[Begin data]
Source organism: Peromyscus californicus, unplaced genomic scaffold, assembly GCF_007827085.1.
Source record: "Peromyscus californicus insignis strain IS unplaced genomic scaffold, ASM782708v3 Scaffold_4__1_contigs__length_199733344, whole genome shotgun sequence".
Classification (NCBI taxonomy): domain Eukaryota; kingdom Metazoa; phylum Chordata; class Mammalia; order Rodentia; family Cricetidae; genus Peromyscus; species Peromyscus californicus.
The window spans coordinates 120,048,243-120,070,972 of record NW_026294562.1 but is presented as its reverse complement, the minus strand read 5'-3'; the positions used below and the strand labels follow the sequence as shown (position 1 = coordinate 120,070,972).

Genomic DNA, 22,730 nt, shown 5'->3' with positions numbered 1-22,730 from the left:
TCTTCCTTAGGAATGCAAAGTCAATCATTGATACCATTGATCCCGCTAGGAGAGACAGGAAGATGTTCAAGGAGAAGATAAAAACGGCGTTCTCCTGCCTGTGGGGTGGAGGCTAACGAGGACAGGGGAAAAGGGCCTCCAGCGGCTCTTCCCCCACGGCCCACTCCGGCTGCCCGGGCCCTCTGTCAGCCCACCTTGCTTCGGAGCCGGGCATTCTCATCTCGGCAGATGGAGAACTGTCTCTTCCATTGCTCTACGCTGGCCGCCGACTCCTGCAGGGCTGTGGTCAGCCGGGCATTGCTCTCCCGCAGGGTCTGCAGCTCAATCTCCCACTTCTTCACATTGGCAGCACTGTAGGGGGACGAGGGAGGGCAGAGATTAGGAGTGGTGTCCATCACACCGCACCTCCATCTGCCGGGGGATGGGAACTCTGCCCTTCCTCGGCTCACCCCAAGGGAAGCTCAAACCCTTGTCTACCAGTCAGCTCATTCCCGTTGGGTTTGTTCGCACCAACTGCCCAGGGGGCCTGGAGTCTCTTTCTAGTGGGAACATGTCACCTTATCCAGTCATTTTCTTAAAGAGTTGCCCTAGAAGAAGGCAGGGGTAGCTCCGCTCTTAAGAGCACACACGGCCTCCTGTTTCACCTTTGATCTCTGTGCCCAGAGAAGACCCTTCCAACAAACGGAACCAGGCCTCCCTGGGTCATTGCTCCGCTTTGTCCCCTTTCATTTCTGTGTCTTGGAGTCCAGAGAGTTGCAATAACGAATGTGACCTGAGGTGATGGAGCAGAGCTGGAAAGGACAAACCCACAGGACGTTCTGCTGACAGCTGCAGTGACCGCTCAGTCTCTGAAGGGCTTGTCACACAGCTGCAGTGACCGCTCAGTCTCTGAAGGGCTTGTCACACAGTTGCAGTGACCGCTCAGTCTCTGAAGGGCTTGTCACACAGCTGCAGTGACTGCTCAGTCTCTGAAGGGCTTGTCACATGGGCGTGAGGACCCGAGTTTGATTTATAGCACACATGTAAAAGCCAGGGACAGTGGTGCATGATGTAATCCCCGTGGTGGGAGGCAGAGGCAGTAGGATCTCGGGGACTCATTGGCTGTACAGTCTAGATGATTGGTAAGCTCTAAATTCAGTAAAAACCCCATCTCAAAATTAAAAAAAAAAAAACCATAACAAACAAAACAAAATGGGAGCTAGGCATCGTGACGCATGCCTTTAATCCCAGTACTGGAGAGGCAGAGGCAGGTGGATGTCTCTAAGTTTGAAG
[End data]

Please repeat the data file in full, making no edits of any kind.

Source organism: Peromyscus californicus, unplaced genomic scaffold, assembly GCF_007827085.1.
Source record: "Peromyscus californicus insignis strain IS unplaced genomic scaffold, ASM782708v3 Scaffold_4__1_contigs__length_199733344, whole genome shotgun sequence".
Classification (NCBI taxonomy): domain Eukaryota; kingdom Metazoa; phylum Chordata; class Mammalia; order Rodentia; family Cricetidae; genus Peromyscus; species Peromyscus californicus.
The window spans coordinates 120,048,243-120,070,972 of record NW_026294562.1 but is presented as its reverse complement, the minus strand read 5'-3'; the positions used below and the strand labels follow the sequence as shown (position 1 = coordinate 120,070,972).

Genomic DNA, 22,730 nt, shown 5'->3' with positions numbered 1-22,730 from the left:
TCTTCCTTAGGAATGCAAAGTCAATCATTGATACCATTGATCCCGCTAGGAGAGACAGGAAGATGTTCAAGGAGAAGATAAAAACGGCGTTCTCCTGCCTGTGGGGTGGAGGCTAACGAGGACAGGGGAAAAGGGCCTCCAGCGGCTCTTCCCCCACGGCCCACTCCGGCTGCCCGGGCCCTCTGTCAGCCCACCTTGCTTCGGAGCCGGGCATTCTCATCTCGGCAGATGGAGAACTGTCTCTTCCATTGCTCTACGCTGGCCGCCGACTCCTGCAGGGCTGTGGTCAGCCGGGCATTGCTCTCCCGCAGGGTCTGCAGCTCAATCTCCCACTTCTTCACATTGGCAGCACTGTAGGGGGACGAGGGAGGGCAGAGATTAGGAGTGGTGTCCATCACACCGCACCTCCATCTGCCGGGGGATGGGAACTCTGCCCTTCCTCGGCTCACCCCAAGGGAAGCTCAAACCCTTGTCTACCAGTCAGCTCATTCCCGTTGGGTTTGTTCGCACCAACTGCCCAGGGGGCCTGGAGTCTCTTTCTAGTGGGAACATGTCACCTTATCCAGTCATTTTCTTAAAGAGTTGCCCTAGAAGAAGGCAGGGGTAGCTCCGCTCTTAAGAGCACACACGGCCTCCTGTTTCACCTTTGATCTCTGTGCCCAGAGAAGACCCTTCCAACAAACGGAACCAGGCCTCCCTGGGTCATTGCTCCGCTTTGTCCCCTTTCATTTCTGTGTCTTGGAGTCCAGAGAGTTGCAATAACGAATGTGACCTGAGGTGATGGAGCAGAGCTGGAAAGGACAAACCCACAGGACGTTCTGCTGACAGCTGCAGTGACCGCTCAGTCTCTGAAGGGCTTGTCACACAGCTGCAGTGACCGCTCAGTCTCTGAAGGGCTTGTCACACAGTTGCAGTGACCGCTCAGTCTCTGAAGGGCTTGTCACACAGCTGCAGTGACTGCTCAGTCTCTGAAGGGCTTGTCACATGGGCGTGAGGACCCGAGTTTGATTTATAGCACACATGTAAAAGCCAGGGACAGTGGTGCATGATGTAATCCCCGTGGTGGGAGGCAGAGGCAGTAGGATCTCGGGGACTCATTGGCTGTACAGTCTAGATGATTGGTAAGCTCTAAATTCAGTAAAAACCCCATCTCAAAATTAAAAAAAAAAAAACCATAACAAACAAAACAAAATGGGAGCTAGGCATCGTGACGCATGCCTTTAATCCCAGTACTGGAGAGGCAGAGGCAGGTGGATGTCTCTAAGTTTGAAG